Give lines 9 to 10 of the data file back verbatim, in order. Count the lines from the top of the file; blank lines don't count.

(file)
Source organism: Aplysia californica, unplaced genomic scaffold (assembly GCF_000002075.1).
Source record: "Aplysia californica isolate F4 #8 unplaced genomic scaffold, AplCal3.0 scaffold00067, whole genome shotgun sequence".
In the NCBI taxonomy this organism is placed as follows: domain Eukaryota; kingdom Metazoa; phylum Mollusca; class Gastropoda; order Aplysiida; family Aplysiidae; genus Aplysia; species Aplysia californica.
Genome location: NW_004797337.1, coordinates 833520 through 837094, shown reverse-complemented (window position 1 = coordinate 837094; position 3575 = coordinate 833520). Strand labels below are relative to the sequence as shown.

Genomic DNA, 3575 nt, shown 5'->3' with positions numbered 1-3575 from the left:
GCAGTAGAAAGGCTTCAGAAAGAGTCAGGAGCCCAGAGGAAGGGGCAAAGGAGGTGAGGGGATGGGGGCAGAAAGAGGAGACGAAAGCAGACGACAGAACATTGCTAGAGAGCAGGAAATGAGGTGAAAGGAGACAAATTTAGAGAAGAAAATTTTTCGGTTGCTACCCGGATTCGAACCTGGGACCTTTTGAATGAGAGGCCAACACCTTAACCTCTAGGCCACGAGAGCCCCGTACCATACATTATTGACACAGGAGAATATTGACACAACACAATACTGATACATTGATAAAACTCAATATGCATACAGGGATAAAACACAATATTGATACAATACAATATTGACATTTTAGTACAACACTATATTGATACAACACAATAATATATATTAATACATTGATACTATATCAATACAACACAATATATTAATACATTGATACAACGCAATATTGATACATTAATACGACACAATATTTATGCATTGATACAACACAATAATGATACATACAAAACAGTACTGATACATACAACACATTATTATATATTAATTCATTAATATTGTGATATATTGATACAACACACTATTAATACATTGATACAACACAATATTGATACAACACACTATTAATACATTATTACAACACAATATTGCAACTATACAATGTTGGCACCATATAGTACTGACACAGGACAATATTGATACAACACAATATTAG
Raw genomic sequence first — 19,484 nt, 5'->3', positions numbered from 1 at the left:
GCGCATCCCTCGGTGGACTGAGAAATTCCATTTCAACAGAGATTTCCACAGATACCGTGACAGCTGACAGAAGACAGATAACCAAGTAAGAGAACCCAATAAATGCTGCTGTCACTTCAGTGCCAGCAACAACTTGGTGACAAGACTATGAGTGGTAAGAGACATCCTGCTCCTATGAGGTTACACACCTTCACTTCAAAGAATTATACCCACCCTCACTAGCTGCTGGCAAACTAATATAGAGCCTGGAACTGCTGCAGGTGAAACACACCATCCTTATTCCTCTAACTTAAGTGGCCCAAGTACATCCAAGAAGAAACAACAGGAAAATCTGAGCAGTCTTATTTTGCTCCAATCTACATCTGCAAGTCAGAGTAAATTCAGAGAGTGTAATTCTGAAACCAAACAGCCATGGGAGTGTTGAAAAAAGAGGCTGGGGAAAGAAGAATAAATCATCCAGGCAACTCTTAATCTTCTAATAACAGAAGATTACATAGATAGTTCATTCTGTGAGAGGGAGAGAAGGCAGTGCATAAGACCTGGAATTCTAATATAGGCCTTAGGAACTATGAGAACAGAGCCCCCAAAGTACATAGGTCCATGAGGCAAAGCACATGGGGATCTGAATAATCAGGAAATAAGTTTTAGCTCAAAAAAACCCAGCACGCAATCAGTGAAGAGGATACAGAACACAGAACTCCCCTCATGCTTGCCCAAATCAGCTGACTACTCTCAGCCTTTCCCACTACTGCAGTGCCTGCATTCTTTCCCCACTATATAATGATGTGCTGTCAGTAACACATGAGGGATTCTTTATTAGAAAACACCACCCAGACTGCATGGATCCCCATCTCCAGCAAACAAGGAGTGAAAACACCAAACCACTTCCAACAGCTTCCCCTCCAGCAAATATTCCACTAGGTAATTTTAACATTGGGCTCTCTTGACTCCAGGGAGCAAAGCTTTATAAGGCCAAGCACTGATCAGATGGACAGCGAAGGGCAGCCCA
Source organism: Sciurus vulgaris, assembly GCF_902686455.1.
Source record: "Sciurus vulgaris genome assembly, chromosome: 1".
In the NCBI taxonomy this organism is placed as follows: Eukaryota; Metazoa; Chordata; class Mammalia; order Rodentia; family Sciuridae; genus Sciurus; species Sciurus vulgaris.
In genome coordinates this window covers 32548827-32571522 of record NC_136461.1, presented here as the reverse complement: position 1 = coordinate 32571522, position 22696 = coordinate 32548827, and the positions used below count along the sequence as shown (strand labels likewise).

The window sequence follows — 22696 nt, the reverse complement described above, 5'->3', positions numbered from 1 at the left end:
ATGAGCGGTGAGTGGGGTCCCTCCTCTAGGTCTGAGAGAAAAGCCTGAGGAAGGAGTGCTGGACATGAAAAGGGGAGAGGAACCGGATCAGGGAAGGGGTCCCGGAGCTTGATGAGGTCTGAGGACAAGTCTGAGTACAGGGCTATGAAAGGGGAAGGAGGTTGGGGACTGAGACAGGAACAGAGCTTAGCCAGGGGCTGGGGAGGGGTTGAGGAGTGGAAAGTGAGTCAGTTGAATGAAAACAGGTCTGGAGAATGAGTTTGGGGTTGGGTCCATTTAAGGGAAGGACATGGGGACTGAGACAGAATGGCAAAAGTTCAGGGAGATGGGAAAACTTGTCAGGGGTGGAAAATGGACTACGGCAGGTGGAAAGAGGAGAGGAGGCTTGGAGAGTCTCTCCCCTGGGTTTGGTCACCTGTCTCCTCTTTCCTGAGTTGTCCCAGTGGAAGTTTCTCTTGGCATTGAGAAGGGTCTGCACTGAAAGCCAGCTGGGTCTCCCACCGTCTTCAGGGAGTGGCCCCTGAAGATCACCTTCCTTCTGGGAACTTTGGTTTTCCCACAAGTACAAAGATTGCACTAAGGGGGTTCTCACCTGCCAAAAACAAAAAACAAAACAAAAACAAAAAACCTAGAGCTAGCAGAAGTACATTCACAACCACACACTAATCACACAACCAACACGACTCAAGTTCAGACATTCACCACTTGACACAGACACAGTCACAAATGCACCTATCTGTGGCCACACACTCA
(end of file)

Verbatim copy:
Source organism: Sciurus vulgaris, assembly GCF_902686455.1.
Source record: "Sciurus vulgaris genome assembly, chromosome: 1".